Coronavirus…everything you need to know
Last updated: 3/18/20
Emanate Health is committed to keep you and your loved ones safe. Join us by donating to the COVID-19 Relief Fund. Your donations will be used to purchase supplies, equipment and materials to provide support to patients in this time of true crisis.
Emanate Health's specially trained team of infection control specialists and physicians are closely monitoring for the novel (new) coronavirus (COVID-19) in our community of San Gabriel Valley and the Greater Los Angeles and Inland Empire regions. As your health system, our emergency departments at Queen of the Valley, Foothill Presbyterian and Inter-Community hospitals are prepared to immediately treat the coronavirus (COVID-19).
All of our patients are being screened based on their symptoms, possible exposure and travel history. Our priority is to keep our San Gabriel community healthy.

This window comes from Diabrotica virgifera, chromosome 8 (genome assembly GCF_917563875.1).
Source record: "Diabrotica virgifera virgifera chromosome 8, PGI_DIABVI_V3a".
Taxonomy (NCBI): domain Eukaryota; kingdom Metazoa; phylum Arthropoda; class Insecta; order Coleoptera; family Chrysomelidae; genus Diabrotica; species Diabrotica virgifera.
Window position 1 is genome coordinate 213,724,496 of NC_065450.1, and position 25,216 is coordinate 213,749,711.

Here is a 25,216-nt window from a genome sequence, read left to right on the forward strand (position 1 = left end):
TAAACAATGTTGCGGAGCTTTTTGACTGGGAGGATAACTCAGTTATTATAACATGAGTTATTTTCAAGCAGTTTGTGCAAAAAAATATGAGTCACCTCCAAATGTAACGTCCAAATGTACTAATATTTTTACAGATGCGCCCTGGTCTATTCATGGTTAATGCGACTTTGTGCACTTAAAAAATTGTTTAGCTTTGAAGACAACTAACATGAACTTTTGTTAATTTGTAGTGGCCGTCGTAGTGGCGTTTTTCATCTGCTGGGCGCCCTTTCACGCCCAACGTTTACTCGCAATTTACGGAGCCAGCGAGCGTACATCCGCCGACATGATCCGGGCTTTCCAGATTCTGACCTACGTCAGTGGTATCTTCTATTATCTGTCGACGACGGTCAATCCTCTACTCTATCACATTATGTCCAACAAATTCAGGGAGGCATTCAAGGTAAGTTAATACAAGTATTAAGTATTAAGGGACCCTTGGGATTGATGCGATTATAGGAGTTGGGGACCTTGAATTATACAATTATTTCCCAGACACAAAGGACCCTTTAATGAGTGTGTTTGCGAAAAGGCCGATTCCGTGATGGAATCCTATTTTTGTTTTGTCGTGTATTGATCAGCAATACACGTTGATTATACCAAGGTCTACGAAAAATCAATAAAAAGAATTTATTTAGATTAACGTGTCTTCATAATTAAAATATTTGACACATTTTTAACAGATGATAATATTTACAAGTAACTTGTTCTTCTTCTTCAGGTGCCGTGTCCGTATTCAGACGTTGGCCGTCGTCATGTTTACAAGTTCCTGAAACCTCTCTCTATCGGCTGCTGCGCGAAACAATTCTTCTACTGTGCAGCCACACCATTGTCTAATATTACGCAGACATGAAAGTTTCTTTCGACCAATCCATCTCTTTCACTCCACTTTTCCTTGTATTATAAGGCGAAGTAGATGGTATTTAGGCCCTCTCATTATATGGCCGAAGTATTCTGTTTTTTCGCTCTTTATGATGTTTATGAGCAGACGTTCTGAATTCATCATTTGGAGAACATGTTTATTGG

To learn more about the coronavirus (COVID-19), please hear from our Emanate Health physicians directly through the news interviews and videos posted on this page below. As we are working closely with the Los Angeles County Department of Public Health on this matter, we also encourage you to read their frequently asked questions and answers.
We are not taking appointments for COVID-19 testing. If you are experiencing symptoms, please contact your physician or visit the emergency department at any of our hospitals. Due to a limited amount of test kits, we are administering COVID-19 tests on a case-by-case basis. Federal and state governments have ramped up shipment to meet demand for test kits in the U.S.